A consistent, reliable method of quantifying diabetic retinopathy is required, both for patient assessment and eventually for use in screening tests for diabetes. To this end, an algorithm for determining the degree of venous beading in digitized ocular fundus images has been developed. A parallel implementation of the algorithm has also been investigated. The algorithm thresholds the fundus image to extract vein silhouettes. Morphological closing is used to fill any anomolous holes. Thinning is used to determine vein centerlines. Vein diameters are measured normal to the centerlines. A frequency analysis of vein diameter with distance along the centerline is then performed to permit estimation of veinous beading. For the parallel implementation, the binary vein silhouette and the vein centerline are rotated so that vein diameter may be estimated in one direction only. The time complexity of the parallel algorithm is O(N). Algorithm performance is demonstrated with real fundus images. A simulation of the parallel algorithm is used with actual fundus images.

Shen, Zhijiang; Gregson, Peter H.; Cheng, Heng-Da; Kozousek, V.

1991-11-01

379

[Color-coded Doppler sonography of chronic venous insufficiency].  

PubMed

20 patients (i.e. 40 lower extremities) with chronic venous insufficiency were examined by means of colour-coded Doppler sonography (CCDS). This method enables the simultaneous visualisation of the anatomy and haemodynamics of the examined vessels. All cases of varicosis of the stem of the vena saphena magna (VSM) (n = 21) and of the vena saphena parva (VSP) (n = 13) were correctly diagnosed by CCDS. However, an incomplete varicosis of the stem was identified in only 3 of 5 cases. Insufficiency of the V. perforantes was identified by CCDS with a high rate of accuracy in diagnosing the insufficiency of the cross of the VSM and VSP. Although assessment of the V. perforantes and diagnosis of incomplete stem varicoses or varicoses of lateral branches is possible, as a rule, it does take up much time and requires a great deal of experience on the part of the investigator. PMID:1751558

von Itter, C; Harder, T; Rabe, E

1991-09-01

380

[Adequate venous autoplasty in severe superior vena cava syndrome].  

PubMed

Eleven patients underwent plastic operations on the superior vena cava (SVC) in its severe occlusion. The SVC syndrome was caused by malignant tumors of the right lung and mediastinum in 9 patients, lymphogranulomatosis in one patient, and by chronic fibrous mediastinitis in another patient. The SVC and its main branches were replaced by a multisegmental graft (lineal or bifurcation) of autogenous vein formed by parallel stitching together of 3-5 longitudinally cut segments of the vena saphena magna. Venous drainage was adequate and the graft remained unobstructed for a long time due to the anatomical conformity of the graft to the SVC and the equal diameters of the joined vessels. The immediate and late-term (3 to 26 months) results of plastics with a multisegmental graft or autogenous vein were good. PMID:2687134

Babliak, D E; Averchuk, V G

1989-01-01

381

Mechanical complications during central venous cannulations in pediatric patients  

Microsoft Academic Search

Objective  Identification of early mechanical complications (EMC) of central venous catheterizations (CVC) in pediatric patients and\\u000a determination of EMC risk factors.\\u000a \\u000a \\u000a \\u000a Design  Prospective observational study.\\u000a \\u000a \\u000a \\u000a Setting  Pediatric intensive-care unit in a university hospital.\\u000a \\u000a \\u000a \\u000a Patients and measurements  Eight-hundred and twenty-five CVC were performed in 546 patients. Age, weight, gender, mechanical ventilation, analgesia,\\u000a resident CVC failure, CVC indication, admission diagnosis, emergency or scheduled procedure, type of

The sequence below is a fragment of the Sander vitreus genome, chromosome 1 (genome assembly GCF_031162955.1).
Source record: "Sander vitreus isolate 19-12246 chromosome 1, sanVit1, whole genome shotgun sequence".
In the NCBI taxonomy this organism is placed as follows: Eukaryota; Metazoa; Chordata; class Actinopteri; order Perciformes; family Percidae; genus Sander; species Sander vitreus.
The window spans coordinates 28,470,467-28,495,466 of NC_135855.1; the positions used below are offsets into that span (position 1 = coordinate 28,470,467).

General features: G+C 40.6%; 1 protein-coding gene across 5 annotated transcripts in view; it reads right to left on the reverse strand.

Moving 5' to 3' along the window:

Corsino Rey; Francisco Álvarez; Victoria De La Rua; Alberto Medina; Andrés Concha; Juan José Díaz; Sergio Menéndez; Marta Los Arcos; Juan Mayordomo-Colunga

2009-01-01

382

The Spectrum of Cavernous Sinus and Orbital Venous Thrombosis  

PubMed Central

Orbital venous pathologies encompass a broad range of entities including tumors, shunts, congenital anomalies, aneurysms, and obstructive lesions. Patients may present with a variety of clinical findings which may include a combination of tumefaction, vascular engorgement, orbital pulsation, and exophthalmos, depending on the relationship between the lesion and the vascular system. Clinical findings may be unreliable in excluding serious underlying disorders, and so an extensive clinical and radiologic evaluation is necessary. This article presents a rare case of spontaneous aseptic cavernous sinus-superior ophthalmic vein thrombosis in a woman on hormone replacement therapy, and illustrates the multidisciplinary approach in diagnosis and management. The literature on issues surrounding this case is reviewed. PMID:17170953

Lai, Paul F.S.; Cusimano, Michael D.

1996-01-01

383

Infectious complications of percutaneous central venous catheterization in pediatric patients  

Microsoft Academic Search

Objective  Analysis of infectious complications and risk factors in percutaneous central venous catheters.\\u000a \\u000a \\u000a \\u000a Design  One-year observational, prospective, multicenter study (1998–1999).\\u000a \\u000a \\u000a \\u000a Setting  Twenty Spanish pediatric intensive care units.\\u000a \\u000a \\u000a \\u000a Patients  Eight hundred thirty-two children aged 0–14 years.\\u000a \\u000a \\u000a \\u000a Intervention  None.\\u000a \\u000a \\u000a \\u000a Measurements and main results  One thousand ninety-two catheters were analyzed. Seventy-four (6.81%) catheter-related bloodstream infections (CRBSI) were\\u000a found. The CRBSI rate was 6.4 per 1,000 CVC days (95% CI 5.0–8.0).

M. Ángeles García-Teresa; Juan Casado-Flores; M. Ángel Delgado Domínguez; Jorge Roqueta-Mas; Francisco Cambra-Lasaosa; Andrés Concha-Torre; Cristina Fernández-Pérez